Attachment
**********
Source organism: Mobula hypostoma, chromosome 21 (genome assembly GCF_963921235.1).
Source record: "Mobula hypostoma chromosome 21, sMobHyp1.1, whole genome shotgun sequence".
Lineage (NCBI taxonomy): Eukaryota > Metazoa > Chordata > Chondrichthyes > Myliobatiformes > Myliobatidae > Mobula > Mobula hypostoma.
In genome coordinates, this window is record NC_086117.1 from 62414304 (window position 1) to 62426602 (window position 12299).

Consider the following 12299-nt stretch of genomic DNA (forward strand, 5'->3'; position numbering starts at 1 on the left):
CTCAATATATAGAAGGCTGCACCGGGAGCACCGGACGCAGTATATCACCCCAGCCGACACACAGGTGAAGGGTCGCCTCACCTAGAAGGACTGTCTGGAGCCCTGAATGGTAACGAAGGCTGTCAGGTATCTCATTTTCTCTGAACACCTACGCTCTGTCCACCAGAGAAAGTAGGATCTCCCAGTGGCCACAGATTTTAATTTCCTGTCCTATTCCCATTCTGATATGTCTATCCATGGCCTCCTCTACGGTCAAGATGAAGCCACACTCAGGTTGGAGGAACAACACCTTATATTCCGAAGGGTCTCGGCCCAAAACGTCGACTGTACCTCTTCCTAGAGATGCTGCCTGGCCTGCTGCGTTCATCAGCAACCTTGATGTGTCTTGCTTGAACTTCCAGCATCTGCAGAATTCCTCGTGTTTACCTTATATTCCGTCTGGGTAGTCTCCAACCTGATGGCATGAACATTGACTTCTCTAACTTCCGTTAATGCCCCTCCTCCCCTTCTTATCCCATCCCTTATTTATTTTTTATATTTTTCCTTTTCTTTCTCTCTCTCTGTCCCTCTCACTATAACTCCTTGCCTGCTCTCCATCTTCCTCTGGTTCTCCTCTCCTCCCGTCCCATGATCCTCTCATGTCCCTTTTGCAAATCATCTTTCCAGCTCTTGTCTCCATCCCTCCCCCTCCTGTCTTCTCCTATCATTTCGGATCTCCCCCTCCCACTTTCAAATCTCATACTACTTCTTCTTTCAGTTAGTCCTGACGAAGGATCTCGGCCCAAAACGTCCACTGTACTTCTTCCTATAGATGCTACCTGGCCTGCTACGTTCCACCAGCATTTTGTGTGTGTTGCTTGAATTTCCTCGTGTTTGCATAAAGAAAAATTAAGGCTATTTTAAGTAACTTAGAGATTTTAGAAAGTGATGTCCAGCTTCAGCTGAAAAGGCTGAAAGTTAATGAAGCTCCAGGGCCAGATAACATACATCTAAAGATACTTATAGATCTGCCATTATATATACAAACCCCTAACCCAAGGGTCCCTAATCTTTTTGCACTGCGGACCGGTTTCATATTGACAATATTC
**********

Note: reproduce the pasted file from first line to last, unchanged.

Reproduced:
Source organism: Mobula hypostoma, chromosome 21 (genome assembly GCF_963921235.1).
Source record: "Mobula hypostoma chromosome 21, sMobHyp1.1, whole genome shotgun sequence".
Lineage (NCBI taxonomy): Eukaryota > Metazoa > Chordata > Chondrichthyes > Myliobatiformes > Myliobatidae > Mobula > Mobula hypostoma.
In genome coordinates, this window is record NC_086117.1 from 62414304 (window position 1) to 62426602 (window position 12299).

Consider the following 12299-nt stretch of genomic DNA (forward strand, 5'->3'; position numbering starts at 1 on the left):
CTCAATATATAGAAGGCTGCACCGGGAGCACCGGACGCAGTATATCACCCCAGCCGACACACAGGTGAAGGGTCGCCTCACCTAGAAGGACTGTCTGGAGCCCTGAATGGTAACGAAGGCTGTCAGGTATCTCATTTTCTCTGAACACCTACGCTCTGTCCACCAGAGAAAGTAGGATCTCCCAGTGGCCACAGATTTTAATTTCCTGTCCTATTCCCATTCTGATATGTCTATCCATGGCCTCCTCTACGGTCAAGATGAAGCCACACTCAGGTTGGAGGAACAACACCTTATATTCCGAAGGGTCTCGGCCCAAAACGTCGACTGTACCTCTTCCTAGAGATGCTGCCTGGCCTGCTGCGTTCATCAGCAACCTTGATGTGTCTTGCTTGAACTTCCAGCATCTGCAGAATTCCTCGTGTTTACCTTATATTCCGTCTGGGTAGTCTCCAACCTGATGGCATGAACATTGACTTCTCTAACTTCCGTTAATGCCCCTCCTCCCCTTCTTATCCCATCCCTTATTTATTTTTTATATTTTTCCTTTTCTTTCTCTCTCTCTGTCCCTCTCACTATAACTCCTTGCCTGCTCTCCATCTTCCTCTGGTTCTCCTCTCCTCCCGTCCCATGATCCTCTCATGTCCCTTTTGCAAATCATCTTTCCAGCTCTTGTCTCCATCCCTCCCCCTCCTGTCTTCTCCTATCATTTCGGATCTCCCCCTCCCACTTTCAAATCTCATACTACTTCTTCTTTCAGTTAGTCCTGACGAAGGATCTCGGCCCAAAACGTCCACTGTACTTCTTCCTATAGATGCTACCTGGCCTGCTACGTTCCACCAGCATTTTGTGTGTGTTGCTTGAATTTCCTCGTGTTTGCATAAAGAAAAATTAAGGCTATTTTAAGTAACTTAGAGATTTTAGAAAGTGATGTCCAGCTTCAGCTGAAAAGGCTGAAAGTTAATGAAGCTCCAGGGCCAGATAACATACATCTAAAGATACTTATAGATCTGCCATTATATATACAAACCCCTAACCCAAGGGTCCCTAATCTTTTTGCACTGCGGACCGGTTTCATATTGACAATATTC